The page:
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Oral History: Archiving

Preservation The recordings of the interviews should be stored, processed, refreshed and accessed according to established archival standards designated for the media format used. Whenever possible, all efforts should be made to preserve electronic files in formats that are cross platform and non-proprietary. Finally, the obsolescence of all media formats should be assumed and planned for.

Archiving and Preservation

Planning

Oral historians should understand that planning for appropriate care and storage of original recordings begins with project conception. Whenever possible and/or practical, oral history recordings –should be deposited in an institutional repository such as a library or archive that has the capacity to ensure long-term and professionally managed preservation and access.

a. the recordings of the interviews should be stored, processed, refreshed, and accessed according to established archival standards designated for the media format used;

b. whenever possible, all efforts should be made to preserve electronic files in formats that are cross platform and non-proprietary.

c. the obsolescence of all media formats should be assumed and planned for.

In the interim before deposit, oral historians should

a. transfer the original recording from whatever device was used, make an appropriate number of redundant digital copies,and store those in different physical locations, as soon as possible after any interview is completed;

b. document their preparation and methods, including the project’s context and goals, for their own, the project’s, and the repository’s files;

c. organize and preserve related material for each interview—photographs, documents, or other records such as technical or descriptive metadata—in corresponding interview files.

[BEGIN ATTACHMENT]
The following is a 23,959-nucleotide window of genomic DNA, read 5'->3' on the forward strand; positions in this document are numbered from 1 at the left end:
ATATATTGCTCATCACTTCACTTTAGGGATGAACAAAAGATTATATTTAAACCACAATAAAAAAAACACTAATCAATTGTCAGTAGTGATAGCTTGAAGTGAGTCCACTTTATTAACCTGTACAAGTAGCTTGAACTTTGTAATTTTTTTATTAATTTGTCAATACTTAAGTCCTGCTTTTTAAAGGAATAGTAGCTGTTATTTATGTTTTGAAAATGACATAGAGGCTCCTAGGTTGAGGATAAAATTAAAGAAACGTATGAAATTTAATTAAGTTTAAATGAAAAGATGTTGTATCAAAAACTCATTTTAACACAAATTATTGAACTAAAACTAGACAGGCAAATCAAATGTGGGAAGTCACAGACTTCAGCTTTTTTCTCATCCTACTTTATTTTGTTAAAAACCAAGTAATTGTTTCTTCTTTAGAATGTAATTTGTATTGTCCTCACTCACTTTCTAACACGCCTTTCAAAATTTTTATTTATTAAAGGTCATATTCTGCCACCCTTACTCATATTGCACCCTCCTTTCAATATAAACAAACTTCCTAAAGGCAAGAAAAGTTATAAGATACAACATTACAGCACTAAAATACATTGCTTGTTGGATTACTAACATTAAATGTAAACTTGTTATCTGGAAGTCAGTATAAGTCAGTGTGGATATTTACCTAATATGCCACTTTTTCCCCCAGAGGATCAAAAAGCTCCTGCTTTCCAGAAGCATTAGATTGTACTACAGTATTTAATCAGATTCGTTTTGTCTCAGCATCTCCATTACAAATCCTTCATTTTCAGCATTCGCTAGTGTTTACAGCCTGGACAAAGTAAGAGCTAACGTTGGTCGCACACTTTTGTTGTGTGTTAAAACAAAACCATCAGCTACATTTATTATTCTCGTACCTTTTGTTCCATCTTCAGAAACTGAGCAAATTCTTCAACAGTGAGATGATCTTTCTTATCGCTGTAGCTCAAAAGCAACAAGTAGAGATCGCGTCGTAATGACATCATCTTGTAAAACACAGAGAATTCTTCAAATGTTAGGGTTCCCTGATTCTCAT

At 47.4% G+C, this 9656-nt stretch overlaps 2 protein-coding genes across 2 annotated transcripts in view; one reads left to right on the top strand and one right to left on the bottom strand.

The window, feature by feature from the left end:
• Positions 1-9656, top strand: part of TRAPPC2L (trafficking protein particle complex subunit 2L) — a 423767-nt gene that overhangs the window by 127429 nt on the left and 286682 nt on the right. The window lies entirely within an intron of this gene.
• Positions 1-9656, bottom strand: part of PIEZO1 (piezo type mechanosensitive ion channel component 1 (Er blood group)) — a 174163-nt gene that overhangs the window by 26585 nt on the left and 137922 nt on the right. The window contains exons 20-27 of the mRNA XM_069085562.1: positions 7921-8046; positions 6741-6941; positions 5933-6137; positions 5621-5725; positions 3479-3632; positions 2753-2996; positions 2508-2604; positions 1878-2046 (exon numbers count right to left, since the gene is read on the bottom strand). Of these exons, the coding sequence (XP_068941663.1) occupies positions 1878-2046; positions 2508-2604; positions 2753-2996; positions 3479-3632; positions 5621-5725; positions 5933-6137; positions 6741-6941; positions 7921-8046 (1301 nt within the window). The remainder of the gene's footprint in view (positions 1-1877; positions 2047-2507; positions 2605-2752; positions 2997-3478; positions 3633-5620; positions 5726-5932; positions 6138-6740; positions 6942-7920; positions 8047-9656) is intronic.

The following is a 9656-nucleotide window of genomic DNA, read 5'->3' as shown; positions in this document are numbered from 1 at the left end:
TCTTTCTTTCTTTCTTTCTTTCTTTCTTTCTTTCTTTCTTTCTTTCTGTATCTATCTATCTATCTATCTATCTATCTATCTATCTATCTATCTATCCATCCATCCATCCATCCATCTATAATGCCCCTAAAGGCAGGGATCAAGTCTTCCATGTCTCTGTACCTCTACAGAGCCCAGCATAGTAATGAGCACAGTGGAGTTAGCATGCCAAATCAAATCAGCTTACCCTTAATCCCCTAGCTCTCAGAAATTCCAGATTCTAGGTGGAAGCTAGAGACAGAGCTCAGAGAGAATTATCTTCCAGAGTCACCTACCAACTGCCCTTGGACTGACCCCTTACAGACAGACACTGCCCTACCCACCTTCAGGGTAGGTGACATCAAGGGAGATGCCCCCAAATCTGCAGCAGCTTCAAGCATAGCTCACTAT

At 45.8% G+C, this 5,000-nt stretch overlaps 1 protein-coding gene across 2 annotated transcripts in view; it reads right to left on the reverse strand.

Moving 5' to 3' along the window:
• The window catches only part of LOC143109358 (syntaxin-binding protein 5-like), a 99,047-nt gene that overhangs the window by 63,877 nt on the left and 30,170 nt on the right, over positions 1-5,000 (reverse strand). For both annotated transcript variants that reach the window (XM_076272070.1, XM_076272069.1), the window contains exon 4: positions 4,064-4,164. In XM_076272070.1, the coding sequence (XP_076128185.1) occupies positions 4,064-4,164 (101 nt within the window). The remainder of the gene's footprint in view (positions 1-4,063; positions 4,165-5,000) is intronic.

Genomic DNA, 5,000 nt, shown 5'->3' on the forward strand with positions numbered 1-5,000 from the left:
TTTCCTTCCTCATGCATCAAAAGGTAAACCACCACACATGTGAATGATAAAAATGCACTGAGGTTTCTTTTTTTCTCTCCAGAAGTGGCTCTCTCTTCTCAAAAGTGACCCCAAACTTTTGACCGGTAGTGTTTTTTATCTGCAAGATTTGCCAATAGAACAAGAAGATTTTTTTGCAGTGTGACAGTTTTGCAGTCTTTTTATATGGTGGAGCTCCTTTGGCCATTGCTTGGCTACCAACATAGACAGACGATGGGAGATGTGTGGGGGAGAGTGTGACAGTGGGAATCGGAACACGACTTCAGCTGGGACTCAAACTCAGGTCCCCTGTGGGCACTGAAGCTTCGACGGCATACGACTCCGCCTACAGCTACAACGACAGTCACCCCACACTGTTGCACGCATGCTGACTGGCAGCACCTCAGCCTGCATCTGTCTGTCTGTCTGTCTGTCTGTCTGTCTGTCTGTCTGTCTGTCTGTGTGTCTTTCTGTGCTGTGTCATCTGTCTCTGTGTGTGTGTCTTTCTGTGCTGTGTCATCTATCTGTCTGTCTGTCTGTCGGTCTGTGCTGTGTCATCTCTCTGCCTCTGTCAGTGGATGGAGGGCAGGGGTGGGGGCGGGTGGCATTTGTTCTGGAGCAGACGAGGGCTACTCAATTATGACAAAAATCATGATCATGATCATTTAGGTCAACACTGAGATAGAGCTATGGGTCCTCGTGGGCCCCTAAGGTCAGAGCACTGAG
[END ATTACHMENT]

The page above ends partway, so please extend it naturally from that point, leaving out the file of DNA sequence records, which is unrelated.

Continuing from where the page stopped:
Data Integrity

Files can become corrupted during copying or use. It's a waste of time conscientiously backing up your files if this happens, as the corruption will simply be replicated with every new copy. While this can happen to any type of digital file, audio and video files may be particularly susceptible to such problems (and harder to recover) because they are large and technically complex. Often you won't know something has gone wrong until you try to open a file.

A recommended solution to this problem is to use software to create checksums - a measurement of data 'fixity' - from a very early stage in the creation of data files (ideally, beginning with the original interview file on your recording device and with every new copy of the data). Then, whenever you make a new copy, you can test that the checksum remains unchanged.

Migration

The vendor you work with might go out of business, or your choice of open-source software might need to be changed. It is always advisable, when either buying or installing software to find out first if your data can be exported in a format that could be used in another system.

Digital Management for Preservation

Archiving Oral History: Manual of Best Practices (OHA)